The Brick Game is a dedicated handheld game console popular in the the early 1990s. Introduced in China, it was originally intended as a clone variant of the original Tetris that dates back to 1984-1985 in the former Soviet Union which is developed by Russian programmer Alexey Pazhitnov for the Soviet ELEKTRONIKA-60 home computer system.
In general, the Brick Game is a traditional LCD electronic game, that displays games in 10 x 20 grid screen, the same grid size used in Tetris. The games are usually arranged within alphabetical letters, with each letter corresponds with different games. Each game has its own variations by selecting the number below the letter. The difficulty level and speed of each game can be adjusted by pressing the left or right D-pad.
Brick Game was popular after a few years following the success of Tetris and similar puzzle video games in the late 1980s. It still manufactured in China and it is often considered as a low-cost toy that can be easily found on dollar stores or toy stores.
Even though the handheld gaming industry was popularized by Nintendo's Game Boy in the early-1990s, the Brick Game remained as a popular electronic game as an affordable alternative that is readily available in the market.
Today, the Brick Game has become significantly rarer in electronic stores and mostly superseded by handheld NES clone consoles. However, it is still iconic as a collector item among retro-gaming enthusiasts.
- Simple clones and variants of Tetris. This one come in many different variations, ranging from normal Tetris pieces to complex variations featuring unusual pieces and even pieces that could shoot. To avoid infringing copyright of the original Tetris, this game ie simply named "Brick Game" on the console's packaging or user manual.
- A simplistic racing game in which the player switches between left and right lanes to avoid other cars passing through. The player loses if the car hits one of them. The higher the level, the game's speed will be faster.
- A multi-directional shooter in a similar vein to Namco's Battle City. The player shoots enemies in the screen until a certain number has achieved, then each level is ended with a short boss battle. The boss battle will be more difficult at higher levels, requiring precise shooting.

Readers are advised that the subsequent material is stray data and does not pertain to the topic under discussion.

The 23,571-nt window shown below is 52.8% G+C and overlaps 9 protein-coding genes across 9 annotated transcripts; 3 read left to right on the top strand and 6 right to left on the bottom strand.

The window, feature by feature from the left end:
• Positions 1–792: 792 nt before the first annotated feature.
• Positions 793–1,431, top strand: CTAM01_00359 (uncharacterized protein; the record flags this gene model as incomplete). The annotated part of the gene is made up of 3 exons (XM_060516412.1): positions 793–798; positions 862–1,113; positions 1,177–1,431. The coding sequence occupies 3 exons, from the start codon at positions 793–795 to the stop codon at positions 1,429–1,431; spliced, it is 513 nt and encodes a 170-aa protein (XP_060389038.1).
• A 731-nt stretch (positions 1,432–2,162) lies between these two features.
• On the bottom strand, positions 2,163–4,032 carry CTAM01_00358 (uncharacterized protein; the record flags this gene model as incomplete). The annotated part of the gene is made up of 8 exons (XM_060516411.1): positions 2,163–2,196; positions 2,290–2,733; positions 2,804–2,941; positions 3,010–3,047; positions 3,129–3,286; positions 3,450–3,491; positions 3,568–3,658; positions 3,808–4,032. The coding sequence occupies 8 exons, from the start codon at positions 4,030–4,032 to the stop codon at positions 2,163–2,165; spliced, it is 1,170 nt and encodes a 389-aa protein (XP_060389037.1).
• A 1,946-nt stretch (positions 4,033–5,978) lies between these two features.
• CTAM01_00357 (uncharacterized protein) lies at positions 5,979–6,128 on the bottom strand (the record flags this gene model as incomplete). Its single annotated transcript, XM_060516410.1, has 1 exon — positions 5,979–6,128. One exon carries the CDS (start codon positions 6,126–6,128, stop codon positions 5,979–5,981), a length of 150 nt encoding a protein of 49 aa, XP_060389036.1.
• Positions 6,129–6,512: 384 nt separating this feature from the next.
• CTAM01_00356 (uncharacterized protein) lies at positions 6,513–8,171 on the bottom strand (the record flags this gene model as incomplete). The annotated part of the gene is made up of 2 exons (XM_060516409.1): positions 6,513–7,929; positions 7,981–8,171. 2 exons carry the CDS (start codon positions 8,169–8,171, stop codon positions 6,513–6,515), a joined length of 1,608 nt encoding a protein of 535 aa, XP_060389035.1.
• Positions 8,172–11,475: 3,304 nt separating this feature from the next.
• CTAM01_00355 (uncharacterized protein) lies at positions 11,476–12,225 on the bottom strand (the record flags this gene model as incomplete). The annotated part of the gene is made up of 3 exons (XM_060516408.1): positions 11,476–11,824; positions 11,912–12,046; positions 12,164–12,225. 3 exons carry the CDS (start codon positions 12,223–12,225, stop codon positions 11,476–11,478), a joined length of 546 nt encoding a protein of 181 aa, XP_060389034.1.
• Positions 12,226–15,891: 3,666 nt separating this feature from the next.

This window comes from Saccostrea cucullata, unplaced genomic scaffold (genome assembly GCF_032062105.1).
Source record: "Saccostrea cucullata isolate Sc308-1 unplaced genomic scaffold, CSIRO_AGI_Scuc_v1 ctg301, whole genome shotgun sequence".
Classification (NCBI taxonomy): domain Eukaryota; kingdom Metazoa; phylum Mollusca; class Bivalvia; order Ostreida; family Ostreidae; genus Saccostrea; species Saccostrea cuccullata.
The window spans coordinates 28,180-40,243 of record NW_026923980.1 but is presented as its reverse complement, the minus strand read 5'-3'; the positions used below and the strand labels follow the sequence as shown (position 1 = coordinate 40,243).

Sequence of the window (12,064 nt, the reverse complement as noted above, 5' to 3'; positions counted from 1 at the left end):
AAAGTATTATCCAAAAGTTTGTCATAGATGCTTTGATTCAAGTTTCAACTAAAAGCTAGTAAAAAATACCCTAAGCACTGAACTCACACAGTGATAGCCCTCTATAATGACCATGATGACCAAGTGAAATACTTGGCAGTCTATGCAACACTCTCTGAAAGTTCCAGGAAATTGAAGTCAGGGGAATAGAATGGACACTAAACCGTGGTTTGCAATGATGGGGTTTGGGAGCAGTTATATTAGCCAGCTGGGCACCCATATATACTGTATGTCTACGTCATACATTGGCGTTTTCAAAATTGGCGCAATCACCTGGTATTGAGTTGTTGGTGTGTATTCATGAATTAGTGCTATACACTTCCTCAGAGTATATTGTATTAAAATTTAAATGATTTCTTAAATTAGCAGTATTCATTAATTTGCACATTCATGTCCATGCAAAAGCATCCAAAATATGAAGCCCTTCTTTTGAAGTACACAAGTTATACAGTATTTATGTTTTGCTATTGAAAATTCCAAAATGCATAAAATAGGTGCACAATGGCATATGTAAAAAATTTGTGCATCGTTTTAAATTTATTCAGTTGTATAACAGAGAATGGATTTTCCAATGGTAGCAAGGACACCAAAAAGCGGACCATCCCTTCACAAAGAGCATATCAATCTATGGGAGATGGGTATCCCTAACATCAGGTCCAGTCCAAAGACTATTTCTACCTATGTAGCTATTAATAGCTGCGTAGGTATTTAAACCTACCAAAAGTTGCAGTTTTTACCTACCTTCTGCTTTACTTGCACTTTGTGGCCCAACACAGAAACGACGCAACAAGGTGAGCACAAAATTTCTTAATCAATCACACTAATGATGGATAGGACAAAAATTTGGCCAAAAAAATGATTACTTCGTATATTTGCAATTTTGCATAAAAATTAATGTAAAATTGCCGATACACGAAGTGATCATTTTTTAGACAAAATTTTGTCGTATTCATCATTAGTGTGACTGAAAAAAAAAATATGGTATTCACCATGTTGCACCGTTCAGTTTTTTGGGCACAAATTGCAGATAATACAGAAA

- A vertical fixed shooter where rows of blocks gradualy descending down the screen, and the player must shoot them before they reach the bottom. The player loses if all blocks reached the bottom.
- Another shooting game that combines the aforementioned fixed shooter with elements of Tetris. The player shoots blocks from below to form a complete horizontal line to clear them.
These can only be found on certain models:
- An adaptation of Konami's Frogger. The player controls a flashing dot and has to cross the rows without touching any moving tiles throughout the level.
- A Breakout or Pong inspired game.
- A vertical shooter based on Namco's Galaga. Several rows of blocks act as enemies at the top of the screen, and they will fall down one by one. The player must eliminate the entire rows without getting hit by falling blocks.
- A classic "snake" game, often with gimmicks added.
- A matching game consisting of three different shaped blocks appear at the top and bottom of the screen. The upper blocks will descend down and the player must match the lower blocks with its upper counterpart.
- A whack-a-mole style game in which the player must use the fire and directional buttons to hit one of the four corresponding targets on the screen. The player loses if either he/she presses the wrong button, or taking too long to press.
- Another racing game, but the car can move freely across the screen instead of just moving in left and right lanes. Also, the player avoids walls instead of other passing cars.
- A game that is like dice and money bets with the score.
- A musical type game where you press the buttons that indicate the screen to follow the music if you fail or play the wrong the player loses.
The Chinese/Asian Brick Game is the most common variant found worldwide. It is notable for using two AA batteries and comes in many different sizes and shapes, ranging from a small "keychain" model to a large, unique models that resemble an old mobile phone or a game controller.
The Russian variant of the Brick Game can be found across Russia, Eastern Europe and former Soviet republics. This model usually has only standard shape; the regular rectangular shape with some sort of curved part in the middle, separating the buttons and the LCD. Unlike Asian variants, the Russian version usually uses three batteries instead of two (both AA and AAA type), and known for its loud sound.